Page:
Seegras (profile) says:

Well known practice in software

What Boundless does is of course what everyone in software does. Thousands of open-source programs are just “replacement” copies of closed source program.

What Pearson, Cengage Learning, and Macmillan Higher Education are doing is also a well known practice. It’s called anticompetitive trolling. Or alternatively “abuse of process”.

pr (profile) says:

Re: Re: Well known practice in software

A legal open source would be something produced in a clean room, like when Compaq duplicated the functions of the IBM bios using people who had never seen the code for the original. Copying the original down to using pictures of bears to illustrate the same concept is much closer to copying than to creating an original work.

I’m afraid that, despite their noble intentions, Defendant has screwed the pooch.

Anonymous Coward says:

Re: Re: Re: Well known practice in software

Indeed, boundless does seem like it’s SOL. It’s also a good example on why things like textbooks can’t be offered for free if you expect an original quality product. Graphic design and writers aren’t cheap after all! I would have no problem subscribing to a service like boundless that offered alternatives to the books I need for classes, IF I am getting a good quality alternative.

Anonymous Coward says:

Re: Re: Re: Well known practice in software

Oh, and in your compaq example…they STILL copied the IBM bios. They just fucked around with the rules to get away with it. One team was in charge of figuring out how IBM worked and how to replicate it, and the other team was given instructions on how to build it. Talk about one hell of a loophole! A lot of you guys here talk about not stifling competition, but this shit is EXACTLY what discourages investors and companies from taking a financial risk in new stuff.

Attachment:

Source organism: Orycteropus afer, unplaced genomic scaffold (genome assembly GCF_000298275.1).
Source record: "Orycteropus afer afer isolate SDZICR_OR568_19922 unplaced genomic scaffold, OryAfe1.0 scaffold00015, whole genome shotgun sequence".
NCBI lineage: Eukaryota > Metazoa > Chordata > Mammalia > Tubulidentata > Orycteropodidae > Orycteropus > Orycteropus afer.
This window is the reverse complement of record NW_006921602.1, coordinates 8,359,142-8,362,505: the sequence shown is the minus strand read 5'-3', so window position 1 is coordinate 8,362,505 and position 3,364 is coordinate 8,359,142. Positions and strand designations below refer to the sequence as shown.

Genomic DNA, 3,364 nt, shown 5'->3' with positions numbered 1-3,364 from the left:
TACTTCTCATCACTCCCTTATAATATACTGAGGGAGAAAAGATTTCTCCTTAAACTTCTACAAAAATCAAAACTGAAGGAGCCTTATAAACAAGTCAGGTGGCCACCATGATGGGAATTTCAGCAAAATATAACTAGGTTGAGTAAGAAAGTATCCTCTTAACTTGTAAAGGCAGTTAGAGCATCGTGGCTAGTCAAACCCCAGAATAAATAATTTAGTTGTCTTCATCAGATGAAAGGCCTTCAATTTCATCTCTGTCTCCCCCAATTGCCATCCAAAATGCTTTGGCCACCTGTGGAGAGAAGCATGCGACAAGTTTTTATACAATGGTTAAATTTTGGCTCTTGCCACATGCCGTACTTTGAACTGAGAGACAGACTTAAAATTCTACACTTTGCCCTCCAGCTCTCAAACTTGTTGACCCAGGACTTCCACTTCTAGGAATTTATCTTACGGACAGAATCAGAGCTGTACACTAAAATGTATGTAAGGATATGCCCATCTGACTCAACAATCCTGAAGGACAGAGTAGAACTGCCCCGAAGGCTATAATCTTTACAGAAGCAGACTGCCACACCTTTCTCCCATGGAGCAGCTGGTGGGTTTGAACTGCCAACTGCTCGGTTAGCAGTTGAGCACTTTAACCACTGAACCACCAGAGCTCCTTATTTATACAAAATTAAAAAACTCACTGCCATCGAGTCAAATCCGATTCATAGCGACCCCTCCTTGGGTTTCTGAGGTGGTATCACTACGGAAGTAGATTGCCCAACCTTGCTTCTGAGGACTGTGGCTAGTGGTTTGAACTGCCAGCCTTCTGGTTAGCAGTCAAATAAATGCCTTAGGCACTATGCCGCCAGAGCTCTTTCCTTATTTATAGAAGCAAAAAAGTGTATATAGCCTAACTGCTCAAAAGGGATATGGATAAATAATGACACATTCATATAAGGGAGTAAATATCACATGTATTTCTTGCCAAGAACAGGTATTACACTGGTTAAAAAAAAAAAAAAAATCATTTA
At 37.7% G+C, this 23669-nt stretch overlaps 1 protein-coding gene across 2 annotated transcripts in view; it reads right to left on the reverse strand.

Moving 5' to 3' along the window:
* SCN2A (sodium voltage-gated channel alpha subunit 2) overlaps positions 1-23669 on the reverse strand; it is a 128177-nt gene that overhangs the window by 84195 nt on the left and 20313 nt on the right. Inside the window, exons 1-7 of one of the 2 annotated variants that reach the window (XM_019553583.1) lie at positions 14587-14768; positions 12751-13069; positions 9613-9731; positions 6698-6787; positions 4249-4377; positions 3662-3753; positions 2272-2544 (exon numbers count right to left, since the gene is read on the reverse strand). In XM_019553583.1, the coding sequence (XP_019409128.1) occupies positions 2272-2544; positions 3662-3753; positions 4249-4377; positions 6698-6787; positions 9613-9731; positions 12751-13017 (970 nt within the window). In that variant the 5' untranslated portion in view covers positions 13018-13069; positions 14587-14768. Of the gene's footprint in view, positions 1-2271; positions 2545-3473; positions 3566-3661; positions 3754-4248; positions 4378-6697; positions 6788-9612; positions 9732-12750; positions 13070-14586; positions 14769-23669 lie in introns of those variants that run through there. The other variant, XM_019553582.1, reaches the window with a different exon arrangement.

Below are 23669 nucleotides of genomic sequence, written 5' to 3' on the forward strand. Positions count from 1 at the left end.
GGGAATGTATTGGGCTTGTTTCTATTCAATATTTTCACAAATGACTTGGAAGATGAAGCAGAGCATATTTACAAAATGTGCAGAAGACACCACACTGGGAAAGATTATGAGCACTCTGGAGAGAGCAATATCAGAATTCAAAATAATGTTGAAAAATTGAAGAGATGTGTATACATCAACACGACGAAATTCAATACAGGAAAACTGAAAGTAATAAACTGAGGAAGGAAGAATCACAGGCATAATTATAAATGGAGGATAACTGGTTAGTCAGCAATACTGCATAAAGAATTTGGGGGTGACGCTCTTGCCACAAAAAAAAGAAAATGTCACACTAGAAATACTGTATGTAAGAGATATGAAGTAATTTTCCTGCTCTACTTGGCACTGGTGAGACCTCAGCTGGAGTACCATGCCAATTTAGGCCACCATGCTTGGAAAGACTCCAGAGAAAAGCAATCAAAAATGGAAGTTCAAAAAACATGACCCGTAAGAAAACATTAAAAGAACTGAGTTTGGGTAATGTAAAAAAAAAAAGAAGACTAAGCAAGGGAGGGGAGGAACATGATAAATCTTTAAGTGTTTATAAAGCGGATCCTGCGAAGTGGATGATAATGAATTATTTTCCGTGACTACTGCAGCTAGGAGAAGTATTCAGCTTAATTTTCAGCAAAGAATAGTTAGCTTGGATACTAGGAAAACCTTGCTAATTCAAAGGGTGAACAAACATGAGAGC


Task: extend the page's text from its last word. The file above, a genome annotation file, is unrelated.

Josef Anvil (profile) says:

Ok Im confused

For the most part (99%), aren’t text books supposed to be factual? How exactly is copyrighting facts supposed to be useful?

I thought the purpose of higher education was to educate, to pass on knowledge. It seems that that knowledge is now owned by someone. If you are paying the University then why pay for the books other than the fact that they are made of paper and that requires a cost. What about digital books?

Is the factual information in Wikipedia copyrighted ? This is just getting more and more bizarre.

John Fenderson (profile) says:

Re: Ok Im confused

How exactly is copyrighting facts supposed to be useful?

They aren’t claiming copyright on the facts in the book, but on the arrangement of the text and appearance of the pages.

This is about the same as the “look & feel” copyright lawsuits in the ’80s and ’90s software industry.